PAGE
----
While some of you may doubt the “leftoverness” of this book, let me assure you that Painted Pages is filled with wonderful ideas how you can take those smallest of small treasured scraps and integrate them into beautiful works of art all your own.
Not an artist? Let me assure you about that right from the start as well. This book inspired me to leap into my studio several times and it will inspire you to crack open a journal or test the waters in collage as well.
She explains her process clearly and gives ideas on organizing thoughts. She then steps out some fun warm-up exercises to break up the white of the page and make art making a pretty approachable endevor.
I’m going to share some of my sketch book fun from the past few days along with the pages from the book that inspired them. I hope you will take the plunge with me and make a few of your own scrappy creations.
I regularly use my sketchbook to map out ideas, journal, and capture fleeting inspiration. Sometimes I forget that. Sometimes I get intimidated by “what” and “why” to draw. I really loved the idea of having a scrap box on my desk to help get things started.
On page 38 Sarah explains how a clean work surface makes all the difference. But instead of telling you which cleaner to use for what, she suggests you sweep all the little bits into a nice big jar or box or basket. Then, use those bits to “sketch” in your journal and get your creativity warmed up. “I sweep my pile of scraps into tins and use them for fun warm up activities.”
I found this while decluttering my studio stuff. I have this flash of a memory of it sitting on my mom’s hutch and always being brimming with buttons and thread and sewing things.
The author uses quite a few old photos in her work and throughout the book I kept thinking, “Is she really just destroying all of those neat old vintage books? What if she wants to use something twice?” Well, come page 90 she answered my question. She uses an really neat transfer technique using contact paper and color laser copies. I tried it out this week with this fun image of my grandma and grandpa. It worked like a charm.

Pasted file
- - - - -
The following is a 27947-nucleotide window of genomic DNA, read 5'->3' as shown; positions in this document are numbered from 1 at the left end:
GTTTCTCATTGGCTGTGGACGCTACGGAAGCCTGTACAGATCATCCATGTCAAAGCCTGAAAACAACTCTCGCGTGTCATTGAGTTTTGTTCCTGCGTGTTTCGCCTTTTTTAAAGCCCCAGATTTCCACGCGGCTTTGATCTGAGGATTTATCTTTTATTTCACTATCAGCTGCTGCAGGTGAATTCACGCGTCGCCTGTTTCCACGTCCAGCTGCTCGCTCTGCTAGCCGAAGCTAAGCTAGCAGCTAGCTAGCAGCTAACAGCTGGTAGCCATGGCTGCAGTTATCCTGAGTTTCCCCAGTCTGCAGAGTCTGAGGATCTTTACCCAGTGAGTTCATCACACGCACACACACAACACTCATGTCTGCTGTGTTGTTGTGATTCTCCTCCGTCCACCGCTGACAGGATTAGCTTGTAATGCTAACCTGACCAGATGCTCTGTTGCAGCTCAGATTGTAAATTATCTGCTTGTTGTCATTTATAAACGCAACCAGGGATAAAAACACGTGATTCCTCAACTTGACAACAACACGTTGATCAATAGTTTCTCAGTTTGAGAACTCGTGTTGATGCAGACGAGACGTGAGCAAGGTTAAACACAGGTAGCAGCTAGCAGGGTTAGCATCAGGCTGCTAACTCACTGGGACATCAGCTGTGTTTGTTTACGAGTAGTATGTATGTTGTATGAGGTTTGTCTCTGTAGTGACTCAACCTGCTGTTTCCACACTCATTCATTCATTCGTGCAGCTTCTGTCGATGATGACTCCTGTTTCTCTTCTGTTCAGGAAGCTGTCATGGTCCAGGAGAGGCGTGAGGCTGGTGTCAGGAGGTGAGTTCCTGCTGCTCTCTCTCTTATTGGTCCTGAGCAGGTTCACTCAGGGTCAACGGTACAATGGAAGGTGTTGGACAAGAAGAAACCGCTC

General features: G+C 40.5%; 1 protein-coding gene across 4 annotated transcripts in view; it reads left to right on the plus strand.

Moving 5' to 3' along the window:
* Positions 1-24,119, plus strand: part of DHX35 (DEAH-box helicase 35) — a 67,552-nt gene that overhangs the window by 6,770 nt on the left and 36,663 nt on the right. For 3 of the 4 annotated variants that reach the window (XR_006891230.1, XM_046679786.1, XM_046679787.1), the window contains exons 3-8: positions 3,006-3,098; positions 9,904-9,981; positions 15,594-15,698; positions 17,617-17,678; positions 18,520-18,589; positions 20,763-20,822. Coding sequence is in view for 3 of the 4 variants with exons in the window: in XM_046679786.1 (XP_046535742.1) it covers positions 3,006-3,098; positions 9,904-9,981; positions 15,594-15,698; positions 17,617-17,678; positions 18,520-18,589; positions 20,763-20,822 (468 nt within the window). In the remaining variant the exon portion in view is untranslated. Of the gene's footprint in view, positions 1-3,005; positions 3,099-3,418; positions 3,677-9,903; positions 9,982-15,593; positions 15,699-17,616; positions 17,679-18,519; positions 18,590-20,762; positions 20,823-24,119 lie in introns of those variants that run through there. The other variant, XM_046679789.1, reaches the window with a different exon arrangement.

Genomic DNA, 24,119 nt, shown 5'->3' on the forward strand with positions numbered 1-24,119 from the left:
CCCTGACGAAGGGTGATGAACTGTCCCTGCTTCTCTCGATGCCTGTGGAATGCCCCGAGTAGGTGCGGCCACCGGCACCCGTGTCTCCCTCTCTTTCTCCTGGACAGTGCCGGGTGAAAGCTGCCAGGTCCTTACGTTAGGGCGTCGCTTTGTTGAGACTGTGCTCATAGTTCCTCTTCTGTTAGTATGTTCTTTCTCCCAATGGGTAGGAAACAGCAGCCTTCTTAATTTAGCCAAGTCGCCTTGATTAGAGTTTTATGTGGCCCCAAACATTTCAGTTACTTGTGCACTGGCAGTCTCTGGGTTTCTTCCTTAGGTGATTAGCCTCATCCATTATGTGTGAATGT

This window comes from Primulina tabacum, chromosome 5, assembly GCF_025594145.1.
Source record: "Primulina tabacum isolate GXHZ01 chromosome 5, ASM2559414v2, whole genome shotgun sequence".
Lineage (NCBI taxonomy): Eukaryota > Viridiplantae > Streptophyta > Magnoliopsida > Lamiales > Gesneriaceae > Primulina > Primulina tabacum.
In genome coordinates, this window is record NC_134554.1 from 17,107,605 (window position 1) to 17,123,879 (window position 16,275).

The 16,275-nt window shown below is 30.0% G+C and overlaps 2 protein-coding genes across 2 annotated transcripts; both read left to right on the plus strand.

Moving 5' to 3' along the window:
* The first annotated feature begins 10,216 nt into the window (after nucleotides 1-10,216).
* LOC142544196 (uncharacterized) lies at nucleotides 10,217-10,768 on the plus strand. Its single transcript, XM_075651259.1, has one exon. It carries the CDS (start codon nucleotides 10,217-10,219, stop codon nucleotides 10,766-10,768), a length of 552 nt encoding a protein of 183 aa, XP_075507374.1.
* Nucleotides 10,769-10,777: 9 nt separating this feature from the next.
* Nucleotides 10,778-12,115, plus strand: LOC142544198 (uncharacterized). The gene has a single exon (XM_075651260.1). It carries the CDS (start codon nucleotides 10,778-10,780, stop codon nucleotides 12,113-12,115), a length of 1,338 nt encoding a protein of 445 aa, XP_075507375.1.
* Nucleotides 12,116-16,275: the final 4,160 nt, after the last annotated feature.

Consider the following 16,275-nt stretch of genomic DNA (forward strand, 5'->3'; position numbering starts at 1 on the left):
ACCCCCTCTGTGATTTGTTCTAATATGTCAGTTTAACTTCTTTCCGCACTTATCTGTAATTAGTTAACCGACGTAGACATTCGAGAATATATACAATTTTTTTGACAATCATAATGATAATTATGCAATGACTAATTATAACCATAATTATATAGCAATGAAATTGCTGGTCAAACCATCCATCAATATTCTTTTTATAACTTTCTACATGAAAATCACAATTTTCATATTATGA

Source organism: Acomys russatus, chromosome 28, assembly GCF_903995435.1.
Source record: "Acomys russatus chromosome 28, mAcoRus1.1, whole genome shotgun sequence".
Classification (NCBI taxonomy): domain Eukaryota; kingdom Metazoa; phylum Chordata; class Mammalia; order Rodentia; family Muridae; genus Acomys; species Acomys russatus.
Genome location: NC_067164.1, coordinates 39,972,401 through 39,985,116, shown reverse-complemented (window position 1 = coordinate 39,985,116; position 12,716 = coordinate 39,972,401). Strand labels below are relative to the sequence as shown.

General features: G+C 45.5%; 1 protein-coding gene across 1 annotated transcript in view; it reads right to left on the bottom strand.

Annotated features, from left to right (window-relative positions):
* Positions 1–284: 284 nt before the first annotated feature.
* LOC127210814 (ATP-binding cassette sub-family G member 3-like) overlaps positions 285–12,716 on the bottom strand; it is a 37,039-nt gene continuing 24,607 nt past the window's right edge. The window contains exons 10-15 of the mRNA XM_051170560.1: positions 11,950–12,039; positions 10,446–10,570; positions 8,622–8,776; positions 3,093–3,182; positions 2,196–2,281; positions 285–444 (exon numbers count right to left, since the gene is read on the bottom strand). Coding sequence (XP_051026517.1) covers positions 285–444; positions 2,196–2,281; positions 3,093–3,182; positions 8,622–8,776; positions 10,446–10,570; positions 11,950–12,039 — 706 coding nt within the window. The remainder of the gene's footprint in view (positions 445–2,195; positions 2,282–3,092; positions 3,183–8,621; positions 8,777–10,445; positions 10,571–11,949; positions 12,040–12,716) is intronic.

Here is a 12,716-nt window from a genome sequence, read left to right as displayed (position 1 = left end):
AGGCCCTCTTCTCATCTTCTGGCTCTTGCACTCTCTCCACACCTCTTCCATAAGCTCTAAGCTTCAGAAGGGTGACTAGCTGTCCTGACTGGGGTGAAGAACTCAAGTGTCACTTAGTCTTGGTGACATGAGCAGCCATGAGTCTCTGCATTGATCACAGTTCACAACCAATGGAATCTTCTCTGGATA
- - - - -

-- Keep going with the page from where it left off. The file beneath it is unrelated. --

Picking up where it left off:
The book also talks a lot about process and continuing to work even when you aren’t inspired and along those lines, being keenly aware of “peak creativity” times. While you should do all you can to get things rolling, don’t try and fight your natural state. I know I do best making art work first thing in the morning or extremely late at night (like past 11pm into 3am zone). So I’ve been trying to get up early so I can eat breakfast and work in the studio for a couple of hours before heading to the gym.
She also features quite a few other artists and has them explain their own unique creative process. Everyone focuses around mixed media work, being inspired by collections, found objects, and little pieces of their own past.
After finishing the book, I went for a walk with Jak. My eyes were so much more in tune with all the odd shapes and textures around me. I found these:
I am totally going to draw these after this post goes live.
If you want to get your sketchbook feet wet, definitely pick up “Painted Pages.” If you are an artist and want to infuse your studio practice with some new techniques and practices, this is great for that too.
And some final words from the book to inspire: This book is all about, “…finding your own way, in the everyday, to be creative and make art.”